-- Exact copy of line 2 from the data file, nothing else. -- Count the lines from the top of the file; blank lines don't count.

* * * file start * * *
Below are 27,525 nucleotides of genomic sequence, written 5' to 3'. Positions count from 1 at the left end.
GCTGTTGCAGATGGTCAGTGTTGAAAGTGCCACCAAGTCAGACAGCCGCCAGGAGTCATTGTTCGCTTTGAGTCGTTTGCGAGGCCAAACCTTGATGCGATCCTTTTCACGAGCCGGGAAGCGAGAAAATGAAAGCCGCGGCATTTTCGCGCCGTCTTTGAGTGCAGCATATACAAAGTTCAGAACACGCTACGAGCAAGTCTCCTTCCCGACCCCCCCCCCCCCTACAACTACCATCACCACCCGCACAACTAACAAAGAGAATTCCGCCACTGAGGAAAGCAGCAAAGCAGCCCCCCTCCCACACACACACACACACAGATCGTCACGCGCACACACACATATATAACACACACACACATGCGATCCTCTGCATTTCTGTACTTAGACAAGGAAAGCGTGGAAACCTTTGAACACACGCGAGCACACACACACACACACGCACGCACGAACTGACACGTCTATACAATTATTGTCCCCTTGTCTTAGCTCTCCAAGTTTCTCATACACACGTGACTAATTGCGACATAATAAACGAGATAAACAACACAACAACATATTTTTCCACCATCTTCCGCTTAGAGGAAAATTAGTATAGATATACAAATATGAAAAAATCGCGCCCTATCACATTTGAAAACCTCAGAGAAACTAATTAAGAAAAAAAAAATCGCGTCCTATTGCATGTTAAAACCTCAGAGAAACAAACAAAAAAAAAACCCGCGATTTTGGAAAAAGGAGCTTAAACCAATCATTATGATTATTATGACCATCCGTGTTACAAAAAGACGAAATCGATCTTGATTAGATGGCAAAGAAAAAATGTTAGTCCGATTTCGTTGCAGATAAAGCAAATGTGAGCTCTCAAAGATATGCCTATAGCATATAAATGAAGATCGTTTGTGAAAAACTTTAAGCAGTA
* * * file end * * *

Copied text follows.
GCTGTTGCAGATGGTCAGTGTTGAAAGTGCCACCAAGTCAGACAGCCGCCAGGAGTCATTGTTCGCTTTGAGTCGTTTGCGAGGCCAAACCTTGATGCGATCCTTTTCACGAGCCGGGAAGCGAGAAAATGAAAGCCGCGGCATTTTCGCGCCGTCTTTGAGTGCAGCATATACAAAGTTCAGAACACGCTACGAGCAAGTCTCCTTCCCGACCCCCCCCCCCCCTACAACTACCATCACCACCCGCACAACTAACAAAGAGAATTCCGCCACTGAGGAAAGCAGCAAAGCAGCCCCCCTCCCACACACACACACACACAGATCGTCACGCGCACACACACATATATAACACACACACACATGCGATCCTCTGCATTTCTGTACTTAGACAAGGAAAGCGTGGAAACCTTTGAACACACGCGAGCACACACACACACACACGCACGCACGAACTGACACGTCTATACAATTATTGTCCCCTTGTCTTAGCTCTCCAAGTTTCTCATACACACGTGACTAATTGCGACATAATAAACGAGATAAACAACACAACAACATATTTTTCCACCATCTTCCGCTTAGAGGAAAATTAGTATAGATATACAAATATGAAAAAATCGCGCCCTATCACATTTGAAAACCTCAGAGAAACTAATTAAGAAAAAAAAAATCGCGTCCTATTGCATGTTAAAACCTCAGAGAAACAAACAAAAAAAAAACCCGCGATTTTGGAAAAAGGAGCTTAAACCAATCATTATGATTATTATGACCATCCGTGTTACAAAAAGACGAAATCGATCTTGATTAGATGGCAAAGAAAAAATGTTAGTCCGATTTCGTTGCAGATAAAGCAAATGTGAGCTCTCAAAGATATGCCTATAGCATATAAATGAAGATCGTTTGTGAAAAACTTTAAGCAGTA